The Hillary Nutcracker

Thursday, February 21st, 2008

Oh, come on, do we need this? I know, I know, it’s cute. STAINLESS STEEL THIGHS! FEEL THE SQUEEZE!

Perhaps the fact that a major party is about to nominate either a female or an African-American male to be president of the United States is so lacking in controversy, so quietly ho-hum, that a little adolescent gender humor on the side is no big deal, either.

Enter — stage right? stage left? — the Hillary Nutcracker, a hot-selling novelty product of the 2008 political season that has gotten some fawning and even enthusiastic press, with right-wing MSNBC pundit Tucker Carlson so moved by the nutcracker he all but confessed his castration complex regarding Ms. Clinton, all in fun, of course. This is political discourse in America.

I’m still trying to figure out what to make of it — feeling at once troubled that this is more cultural rollback, that it’s OK (again, still) to mock the concept of women in power with quasi-sexual guffaws that mask deep male anger and fear, a la Tucker Carlson; yet at the same time swayed by the idea that this light-hearted product, while it has obvious appeal to Hillary haters, could also appeal to her supporters and to women in general because it conveys female empowerment, and in any case it’s funny, and sometimes it’s OK to just lighten up.

The Hillary Nutcracker is just that: an 8-inch plastic Hillary figure, smiling, arms crossed, that cracks nuts between its legs. The product’s Web site works hard to be nonpartisan, spoofing politicians and pundits of all stripes, and designer Gibson Carothers, who says he’s sold 200,000 nutcrackers so far, vigorously defended the benign, even pro-Hillary nature of the nutcracker in an e-mail exchange with me.

“I’m sure you will be surprised to know that our best estimate is that sales are breaking almost 50-50 between supporters and detractors. And the buyers are overwhelmingly women,” he wrote (for our complete exchange, see below). “The supporters see it portraying Ms. Clinton as a tough leader who can handle right wing nuts.”

He adds: “Amazingly . . . the buyers are almost all women. My attorney is a feminist. She thinks Hillary should put the nutcracker on the podium every time she speaks. One other interesting point to me, and you’ll just have to believe me on this, is the paucity of complaints we have gotten — about 10 negative e-mails from over a million visits to our web site.”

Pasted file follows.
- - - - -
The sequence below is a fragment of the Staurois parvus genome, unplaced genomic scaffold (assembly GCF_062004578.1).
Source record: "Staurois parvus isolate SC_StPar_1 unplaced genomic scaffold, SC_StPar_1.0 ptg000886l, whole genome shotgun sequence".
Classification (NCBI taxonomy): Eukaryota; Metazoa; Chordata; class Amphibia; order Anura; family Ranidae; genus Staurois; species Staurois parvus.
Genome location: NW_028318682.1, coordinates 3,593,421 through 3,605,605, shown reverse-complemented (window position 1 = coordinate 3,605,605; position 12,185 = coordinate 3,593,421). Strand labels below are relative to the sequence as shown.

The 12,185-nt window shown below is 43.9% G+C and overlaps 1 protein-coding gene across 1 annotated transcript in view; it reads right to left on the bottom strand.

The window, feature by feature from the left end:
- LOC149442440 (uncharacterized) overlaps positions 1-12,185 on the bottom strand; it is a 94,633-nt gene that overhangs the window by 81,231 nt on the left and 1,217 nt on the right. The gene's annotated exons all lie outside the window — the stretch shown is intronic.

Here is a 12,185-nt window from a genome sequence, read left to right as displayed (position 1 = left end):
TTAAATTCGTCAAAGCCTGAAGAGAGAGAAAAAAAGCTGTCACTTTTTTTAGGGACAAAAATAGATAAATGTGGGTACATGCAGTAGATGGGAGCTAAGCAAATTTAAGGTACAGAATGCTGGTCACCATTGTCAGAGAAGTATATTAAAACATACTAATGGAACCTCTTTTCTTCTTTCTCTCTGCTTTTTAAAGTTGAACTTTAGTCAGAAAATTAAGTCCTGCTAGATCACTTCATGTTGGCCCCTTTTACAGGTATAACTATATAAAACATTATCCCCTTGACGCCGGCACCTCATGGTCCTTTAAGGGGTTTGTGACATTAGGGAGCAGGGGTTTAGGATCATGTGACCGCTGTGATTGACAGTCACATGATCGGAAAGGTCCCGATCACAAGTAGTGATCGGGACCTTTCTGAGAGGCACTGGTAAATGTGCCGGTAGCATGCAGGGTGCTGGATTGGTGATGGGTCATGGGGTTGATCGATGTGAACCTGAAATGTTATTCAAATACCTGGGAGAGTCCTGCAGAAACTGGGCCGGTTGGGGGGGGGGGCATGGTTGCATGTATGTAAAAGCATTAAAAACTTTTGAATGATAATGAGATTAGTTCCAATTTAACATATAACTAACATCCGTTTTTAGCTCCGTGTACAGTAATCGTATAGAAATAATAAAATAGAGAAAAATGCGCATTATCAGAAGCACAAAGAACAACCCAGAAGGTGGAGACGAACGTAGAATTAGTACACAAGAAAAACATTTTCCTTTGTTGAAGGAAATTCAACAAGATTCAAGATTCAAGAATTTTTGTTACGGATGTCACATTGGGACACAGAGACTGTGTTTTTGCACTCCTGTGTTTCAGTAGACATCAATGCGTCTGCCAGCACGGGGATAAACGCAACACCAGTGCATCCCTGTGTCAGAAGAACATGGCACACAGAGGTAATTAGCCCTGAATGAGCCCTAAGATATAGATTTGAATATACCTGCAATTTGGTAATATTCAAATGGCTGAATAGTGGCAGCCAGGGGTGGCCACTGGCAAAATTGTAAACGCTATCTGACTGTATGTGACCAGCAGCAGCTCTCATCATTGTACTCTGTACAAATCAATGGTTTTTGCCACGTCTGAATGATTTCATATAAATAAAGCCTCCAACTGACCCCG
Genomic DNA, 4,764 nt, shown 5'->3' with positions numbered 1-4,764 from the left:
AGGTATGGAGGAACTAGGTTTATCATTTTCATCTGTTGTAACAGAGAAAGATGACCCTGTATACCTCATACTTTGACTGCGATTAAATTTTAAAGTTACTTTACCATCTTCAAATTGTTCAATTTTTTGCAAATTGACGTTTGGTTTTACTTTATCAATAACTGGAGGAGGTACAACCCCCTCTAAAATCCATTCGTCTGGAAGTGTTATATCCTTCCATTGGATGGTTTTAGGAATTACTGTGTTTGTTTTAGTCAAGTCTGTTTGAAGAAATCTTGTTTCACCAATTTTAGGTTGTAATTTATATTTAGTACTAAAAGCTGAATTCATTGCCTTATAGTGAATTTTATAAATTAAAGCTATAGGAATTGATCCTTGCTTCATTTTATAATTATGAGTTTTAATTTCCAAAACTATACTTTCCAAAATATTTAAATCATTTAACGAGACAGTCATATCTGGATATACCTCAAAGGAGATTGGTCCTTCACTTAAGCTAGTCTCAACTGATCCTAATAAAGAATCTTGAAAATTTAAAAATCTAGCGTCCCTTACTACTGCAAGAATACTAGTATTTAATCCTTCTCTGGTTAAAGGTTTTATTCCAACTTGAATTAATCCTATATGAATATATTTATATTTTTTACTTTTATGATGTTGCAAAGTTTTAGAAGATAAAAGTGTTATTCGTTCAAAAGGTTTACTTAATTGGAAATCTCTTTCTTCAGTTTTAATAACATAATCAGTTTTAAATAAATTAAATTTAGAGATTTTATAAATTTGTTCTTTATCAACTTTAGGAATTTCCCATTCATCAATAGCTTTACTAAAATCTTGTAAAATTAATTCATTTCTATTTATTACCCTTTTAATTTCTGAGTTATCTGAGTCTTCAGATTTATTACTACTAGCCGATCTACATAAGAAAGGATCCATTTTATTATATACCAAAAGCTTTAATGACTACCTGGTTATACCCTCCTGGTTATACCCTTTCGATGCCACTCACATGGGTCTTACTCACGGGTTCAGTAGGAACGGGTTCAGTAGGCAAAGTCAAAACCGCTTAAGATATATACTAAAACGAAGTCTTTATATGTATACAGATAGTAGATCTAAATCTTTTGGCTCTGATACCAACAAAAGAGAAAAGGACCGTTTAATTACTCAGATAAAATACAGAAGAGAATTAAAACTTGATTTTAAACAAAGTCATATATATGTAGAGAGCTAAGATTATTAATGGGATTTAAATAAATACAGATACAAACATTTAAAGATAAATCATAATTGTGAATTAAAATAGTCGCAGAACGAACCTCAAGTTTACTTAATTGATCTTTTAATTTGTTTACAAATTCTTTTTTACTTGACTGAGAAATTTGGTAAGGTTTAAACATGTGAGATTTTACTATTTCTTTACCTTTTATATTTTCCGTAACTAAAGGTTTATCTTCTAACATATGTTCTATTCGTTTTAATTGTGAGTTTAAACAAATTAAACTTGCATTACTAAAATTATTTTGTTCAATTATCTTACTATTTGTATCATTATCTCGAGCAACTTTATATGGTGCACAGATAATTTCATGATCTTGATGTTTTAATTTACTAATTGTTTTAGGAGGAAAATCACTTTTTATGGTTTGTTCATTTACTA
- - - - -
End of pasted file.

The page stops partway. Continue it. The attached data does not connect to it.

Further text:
Well, OK. My own modest survey of mostly women yielded a far higher percentage of negative reaction, and I stress that the negativity wasn’t simply humorlessness; it was more like a sharp stab of pain, followed by fury or the memory of some injury caused by an arrogant or dominating male jerk.

That said, I add in all fairness that other women — including some who, I thought, would surely be offended by the Hillary Nutcracker — were ambivalent at most and saw in it at least some of what Carothers was talking about.

“It’s juvenile,” said Carmen, a thirtysomething mom. “But it’s less offensive because the culture has changed. There’s more awareness of violence against women. It’s sexist lite.”

When I suggested that it struck me as the equivalent of a racist caricature of Barack Obama — a Barack lawn jockey, say — she disagreed. The latter “has no silver lining. It’s totally racist. The silver lining of the Hillary Nutcracker is that it does humorously and forcefully exude power.

“What makes it OK,” she added, “is that we’ve gone forward as a society. But when the media embrace it . . .”

Well, that gets worrisome, she acknowledged. It obliterates the hard-won consciousness of the last 30 or so years. It rolls back awareness “past ‘take back the night,’” to the good old days of, oh, forever. (“But I suffer not a woman to teach, nor to usurp authority over the man, but to be in silence.” — 1 Timothy 2:12)